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04
Mar
2014

Netflix And Carriers Start Dealing While Advovates Lament The Outcome

by Bill

internet usageIn an agreement announced last week, Netflix will be paying Internet Service Provider (ISP) Comcast an undisclosed amount to “relieve internet congestion,” which is promised to improve Netflix’s streaming performance for Comcast’s customers. The Netflix/Comcast deal comes hot on the heels of Comcast’s announcement that it plans on acquiring Time Warner Cable for $45 billion which, if approved by federal regulators, will result in an ISP behemoth, dwarfing the nearest competitors and providing even more leverage for Comcast when negotiating with content providers like Netflix for adequate throughput to their shared customers.

The Comcast/Netflix deal is being called by many the death knell of net neutrality, even as the FCC scrambles to devise a strategy to ensure content providers have unfettered access to customers in the wake of recent court ruling on the issue, creating facts on the ground and precedent of a major content provider “willingly” paying for it’s bandwidth usage on their customers’ ISP.

Netflix’s streaming services has grin by leaps and bounds in recent years, reportedly constituting over 30% of all internet traffic during peak viewing hours, And Comcast and other ISPs have long been seeking to monetize the traffic. Under what has become the traditional internet business model, backbone providers would receive money from subscribers, whether from consumer ISPs or from businesses, but data transaction between backbone providers were handled via “settlement-free peering,” washing backbone transmission costs. Under this new model, ISPs who are already being paid by their subscribers on one side have realized a whole new source of revenue.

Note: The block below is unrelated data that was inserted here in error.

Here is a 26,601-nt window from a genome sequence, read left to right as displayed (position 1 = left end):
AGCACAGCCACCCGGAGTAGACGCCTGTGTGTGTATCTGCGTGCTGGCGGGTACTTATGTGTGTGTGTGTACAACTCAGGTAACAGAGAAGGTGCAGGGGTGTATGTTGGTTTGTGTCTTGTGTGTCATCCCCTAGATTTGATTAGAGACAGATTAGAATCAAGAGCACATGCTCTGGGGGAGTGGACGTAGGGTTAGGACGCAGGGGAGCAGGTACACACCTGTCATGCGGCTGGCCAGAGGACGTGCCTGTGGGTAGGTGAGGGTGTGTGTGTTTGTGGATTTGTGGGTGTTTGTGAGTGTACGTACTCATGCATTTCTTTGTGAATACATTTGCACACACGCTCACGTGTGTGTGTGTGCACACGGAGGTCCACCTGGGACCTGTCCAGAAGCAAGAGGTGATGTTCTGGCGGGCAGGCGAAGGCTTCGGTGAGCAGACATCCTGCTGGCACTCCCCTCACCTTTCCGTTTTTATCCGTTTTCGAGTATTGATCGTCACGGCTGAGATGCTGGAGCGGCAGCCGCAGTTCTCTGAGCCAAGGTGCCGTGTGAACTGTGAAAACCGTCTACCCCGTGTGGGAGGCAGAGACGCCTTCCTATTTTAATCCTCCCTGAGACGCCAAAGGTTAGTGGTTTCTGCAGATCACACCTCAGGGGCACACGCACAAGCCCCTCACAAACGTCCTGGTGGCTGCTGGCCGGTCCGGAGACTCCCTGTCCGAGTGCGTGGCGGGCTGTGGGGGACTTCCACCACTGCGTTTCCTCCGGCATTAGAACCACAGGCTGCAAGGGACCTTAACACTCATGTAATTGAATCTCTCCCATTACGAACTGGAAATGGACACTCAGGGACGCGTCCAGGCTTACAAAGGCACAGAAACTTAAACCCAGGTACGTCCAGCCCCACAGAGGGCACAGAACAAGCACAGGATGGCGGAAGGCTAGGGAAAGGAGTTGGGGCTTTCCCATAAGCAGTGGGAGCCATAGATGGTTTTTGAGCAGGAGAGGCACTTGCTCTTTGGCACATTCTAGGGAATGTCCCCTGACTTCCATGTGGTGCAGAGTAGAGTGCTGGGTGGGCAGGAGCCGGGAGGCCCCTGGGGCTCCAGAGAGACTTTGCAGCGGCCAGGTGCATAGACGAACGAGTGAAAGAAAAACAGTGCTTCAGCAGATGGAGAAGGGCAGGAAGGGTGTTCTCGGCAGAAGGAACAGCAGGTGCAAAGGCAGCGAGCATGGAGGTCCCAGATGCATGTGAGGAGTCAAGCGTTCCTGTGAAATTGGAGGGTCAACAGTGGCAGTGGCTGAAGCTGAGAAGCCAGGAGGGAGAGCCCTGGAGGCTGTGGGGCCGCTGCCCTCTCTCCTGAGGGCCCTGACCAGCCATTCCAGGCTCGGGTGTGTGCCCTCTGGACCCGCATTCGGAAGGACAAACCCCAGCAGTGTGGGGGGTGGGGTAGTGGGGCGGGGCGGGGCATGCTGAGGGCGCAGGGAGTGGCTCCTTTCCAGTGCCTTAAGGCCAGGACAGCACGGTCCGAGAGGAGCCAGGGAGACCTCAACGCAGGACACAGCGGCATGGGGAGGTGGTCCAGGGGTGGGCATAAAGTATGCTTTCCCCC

Netflix entering this deal says a lot about the likely future of net neutrality, and while Netflix is benefiting by entering this agreement, it is the other content providers that don’t have as deep pockets as the movie giant that the effects will be most pernicious. It’s not difficult to imagine Hulu, YouTube and other big players inking similar deals, but as industry heavyweights they can doubtlessly afford to pay to play. The unanswered question is what the future holds for the next internet breakthrough service, as it will face an uneven playing field, going up against the structural advantage the big players will now have baked into the mix.

It also remains to be seen how far down the hierarchy of content providers the ISPs are willing to go seeking additional revenue, and it’s not far-fetched to imagine a tiered pricing system imposed to extract every last nickel possible from those who contribute to the content of the internet from the giants like Netflix to the less bandwidth intensive but popular sites that would see having slow-throughput as a competitive disadvantage, given that today’s internet users are notoriously impatient when it comes to page loading times. With so much money at stake and and loading times mattering more than ever, having a reliable host optimizing your own bandwidth is also an increasingly important part of any successful business plan online.

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